The accident at the Three Mile Island nuclear power plant occurs when a partial core meltdown is recorded


School busing to eliminate segregation begins in several large Ohio cities


February 11

Wilma Ruth Combs is the first African American woman elected to Standing Committee


The Rev. Joseph P. Russell, III provides “shot in the arm” for Christian Education in the Diocese of Ohio


The Diocese of Ohio welcomes our first assistant bishop: the Rt. Rev. William Davidson, recently retired Bishop of Western Kansas

Council adopts policy on alcoholism and drug dependency



The Diocesan Hunger Task Force is created


Jamaica and Ohio begin negotiations to become companion dioceses


After a hiatus of more than a decade, spiritual formation conferences in Gambier are reborn with the institution of the Kenyon Summer Conference. “Kenyon 81” is a conference for families and individuals to help people cope with life in the 1980s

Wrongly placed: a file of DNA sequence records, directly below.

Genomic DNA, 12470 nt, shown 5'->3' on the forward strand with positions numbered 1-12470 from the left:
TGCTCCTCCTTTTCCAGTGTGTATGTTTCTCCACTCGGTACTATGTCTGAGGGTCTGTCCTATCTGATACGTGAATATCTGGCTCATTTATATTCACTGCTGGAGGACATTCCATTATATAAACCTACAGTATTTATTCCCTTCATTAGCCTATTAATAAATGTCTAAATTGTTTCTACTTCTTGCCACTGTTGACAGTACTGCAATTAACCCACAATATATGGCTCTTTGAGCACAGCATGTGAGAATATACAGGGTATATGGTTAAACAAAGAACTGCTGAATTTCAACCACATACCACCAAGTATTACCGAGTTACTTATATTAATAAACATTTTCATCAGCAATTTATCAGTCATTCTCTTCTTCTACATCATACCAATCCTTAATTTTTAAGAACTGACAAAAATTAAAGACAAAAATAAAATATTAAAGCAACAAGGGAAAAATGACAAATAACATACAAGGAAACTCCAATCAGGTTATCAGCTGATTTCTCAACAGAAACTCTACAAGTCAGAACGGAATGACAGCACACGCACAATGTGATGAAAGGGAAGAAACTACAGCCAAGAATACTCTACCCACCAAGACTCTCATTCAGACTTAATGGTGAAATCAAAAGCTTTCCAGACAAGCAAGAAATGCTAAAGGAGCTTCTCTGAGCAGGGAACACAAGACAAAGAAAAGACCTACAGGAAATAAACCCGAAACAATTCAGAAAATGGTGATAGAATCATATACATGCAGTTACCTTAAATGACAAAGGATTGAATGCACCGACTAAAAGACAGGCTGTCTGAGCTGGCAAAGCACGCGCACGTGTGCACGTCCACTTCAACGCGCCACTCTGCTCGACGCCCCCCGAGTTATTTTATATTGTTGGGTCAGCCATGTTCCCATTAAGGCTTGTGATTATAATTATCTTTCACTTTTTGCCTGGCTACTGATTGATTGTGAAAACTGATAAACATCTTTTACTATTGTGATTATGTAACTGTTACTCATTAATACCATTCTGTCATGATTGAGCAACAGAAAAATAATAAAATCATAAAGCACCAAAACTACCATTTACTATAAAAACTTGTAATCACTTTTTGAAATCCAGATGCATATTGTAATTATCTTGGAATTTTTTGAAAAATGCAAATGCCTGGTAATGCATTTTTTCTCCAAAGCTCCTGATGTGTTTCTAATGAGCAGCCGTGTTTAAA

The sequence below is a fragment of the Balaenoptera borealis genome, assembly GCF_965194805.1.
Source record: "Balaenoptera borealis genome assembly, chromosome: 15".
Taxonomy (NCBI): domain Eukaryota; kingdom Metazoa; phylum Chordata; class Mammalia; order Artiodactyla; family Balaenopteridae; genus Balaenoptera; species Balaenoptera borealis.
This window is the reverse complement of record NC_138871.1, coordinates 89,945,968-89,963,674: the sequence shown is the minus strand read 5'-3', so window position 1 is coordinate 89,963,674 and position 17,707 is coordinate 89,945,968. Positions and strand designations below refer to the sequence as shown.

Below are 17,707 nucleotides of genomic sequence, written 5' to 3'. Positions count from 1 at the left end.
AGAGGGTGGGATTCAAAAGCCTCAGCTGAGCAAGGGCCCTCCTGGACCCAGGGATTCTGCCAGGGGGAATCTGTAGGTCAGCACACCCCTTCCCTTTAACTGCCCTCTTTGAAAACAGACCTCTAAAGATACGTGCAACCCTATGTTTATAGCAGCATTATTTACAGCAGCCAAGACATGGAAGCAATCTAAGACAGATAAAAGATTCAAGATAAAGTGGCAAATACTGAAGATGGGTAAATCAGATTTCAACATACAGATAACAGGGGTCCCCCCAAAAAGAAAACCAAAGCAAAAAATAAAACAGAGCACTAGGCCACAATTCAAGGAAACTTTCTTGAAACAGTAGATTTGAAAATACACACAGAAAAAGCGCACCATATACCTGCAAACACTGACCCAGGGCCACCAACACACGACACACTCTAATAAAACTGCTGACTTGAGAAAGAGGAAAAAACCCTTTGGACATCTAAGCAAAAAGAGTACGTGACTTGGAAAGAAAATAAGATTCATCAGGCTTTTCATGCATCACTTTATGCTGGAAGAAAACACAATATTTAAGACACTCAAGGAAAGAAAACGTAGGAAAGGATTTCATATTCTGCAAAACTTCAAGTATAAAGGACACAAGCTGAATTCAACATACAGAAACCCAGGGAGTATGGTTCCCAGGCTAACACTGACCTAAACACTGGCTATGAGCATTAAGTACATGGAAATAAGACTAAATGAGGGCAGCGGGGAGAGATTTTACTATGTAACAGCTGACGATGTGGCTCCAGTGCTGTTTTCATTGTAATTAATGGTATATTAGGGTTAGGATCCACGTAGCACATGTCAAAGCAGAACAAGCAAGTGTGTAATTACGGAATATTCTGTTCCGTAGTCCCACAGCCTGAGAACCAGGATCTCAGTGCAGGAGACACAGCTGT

June 5

Centers for Disease Control reports first cases of rare pneumonia in young gay men – later determined to be AIDS-related

September 21

Sandra Day O’Connor becomes the first female Supreme Court associate justice in history



Bishop Burt asks for the election of a bishop coadjutor


Youth from Jamaica and Ohio share culture, family, and faith through a youth exchange


The Rev. James R. Moodey is elected to the Episcopate in Ohio

The Hymnal 1982 is approved

CDC formally establishes the term Acquired Immune Deficiency Syndrome (AIDS)

November 13

The Vietnam Veterans Memorial is dedicated in Washington, D.C., holding the names of the more than 58,000 killed or missing in action during the conflict


January 27

167th Convention, John Burt passes the Bishop’s Crozier to James Moodey and officially retires as the 8th Bishop of Ohio. Bishop Moodey is officially seated at Trinity Cathedral

February 18

A diocesan-wide celebration of Absalom Jones, the first African American priest in the Episcopal Church, takes place at St. Andrew, Cleveland

May 8